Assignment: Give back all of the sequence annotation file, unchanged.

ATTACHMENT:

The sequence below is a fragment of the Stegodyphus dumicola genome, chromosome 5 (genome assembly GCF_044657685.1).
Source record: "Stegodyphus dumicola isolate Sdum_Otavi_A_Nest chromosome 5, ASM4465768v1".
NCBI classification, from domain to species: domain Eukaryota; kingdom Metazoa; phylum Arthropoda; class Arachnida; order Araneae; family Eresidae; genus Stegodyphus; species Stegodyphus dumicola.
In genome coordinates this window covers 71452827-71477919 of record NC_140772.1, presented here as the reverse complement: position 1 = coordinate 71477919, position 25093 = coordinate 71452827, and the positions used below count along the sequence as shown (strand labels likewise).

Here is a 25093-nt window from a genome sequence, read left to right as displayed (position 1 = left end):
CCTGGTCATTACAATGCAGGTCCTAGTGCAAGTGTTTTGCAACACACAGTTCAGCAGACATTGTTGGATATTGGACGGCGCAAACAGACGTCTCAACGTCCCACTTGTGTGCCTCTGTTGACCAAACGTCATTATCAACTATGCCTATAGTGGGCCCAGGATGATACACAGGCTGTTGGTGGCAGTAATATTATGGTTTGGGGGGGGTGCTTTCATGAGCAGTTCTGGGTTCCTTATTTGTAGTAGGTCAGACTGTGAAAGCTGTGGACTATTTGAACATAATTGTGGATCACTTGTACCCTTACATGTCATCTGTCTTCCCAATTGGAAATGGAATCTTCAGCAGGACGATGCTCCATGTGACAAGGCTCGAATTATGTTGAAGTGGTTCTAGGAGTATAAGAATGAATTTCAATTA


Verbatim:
The sequence below is a fragment of the Stegodyphus dumicola genome, chromosome 5 (genome assembly GCF_044657685.1).
Source record: "Stegodyphus dumicola isolate Sdum_Otavi_A_Nest chromosome 5, ASM4465768v1".
NCBI classification, from domain to species: domain Eukaryota; kingdom Metazoa; phylum Arthropoda; class Arachnida; order Araneae; family Eresidae; genus Stegodyphus; species Stegodyphus dumicola.
In genome coordinates this window covers 71452827-71477919 of record NC_140772.1, presented here as the reverse complement: position 1 = coordinate 71477919, position 25093 = coordinate 71452827, and the positions used below count along the sequence as shown (strand labels likewise).

Here is a 25093-nt window from a genome sequence, read left to right as displayed (position 1 = left end):
CCTGGTCATTACAATGCAGGTCCTAGTGCAAGTGTTTTGCAACACACAGTTCAGCAGACATTGTTGGATATTGGACGGCGCAAACAGACGTCTCAACGTCCCACTTGTGTGCCTCTGTTGACCAAACGTCATTATCAACTATGCCTATAGTGGGCCCAGGATGATACACAGGCTGTTGGTGGCAGTAATATTATGGTTTGGGGGGGGTGCTTTCATGAGCAGTTCTGGGTTCCTTATTTGTAGTAGGTCAGACTGTGAAAGCTGTGGACTATTTGAACATAATTGTGGATCACTTGTACCCTTACATGTCATCTGTCTTCCCAATTGGAAATGGAATCTTCAGCAGGACGATGCTCCATGTGACAAGGCTCGAATTATGTTGAAGTGGTTCTAGGAGTATAAGAATGAATTTCAATTA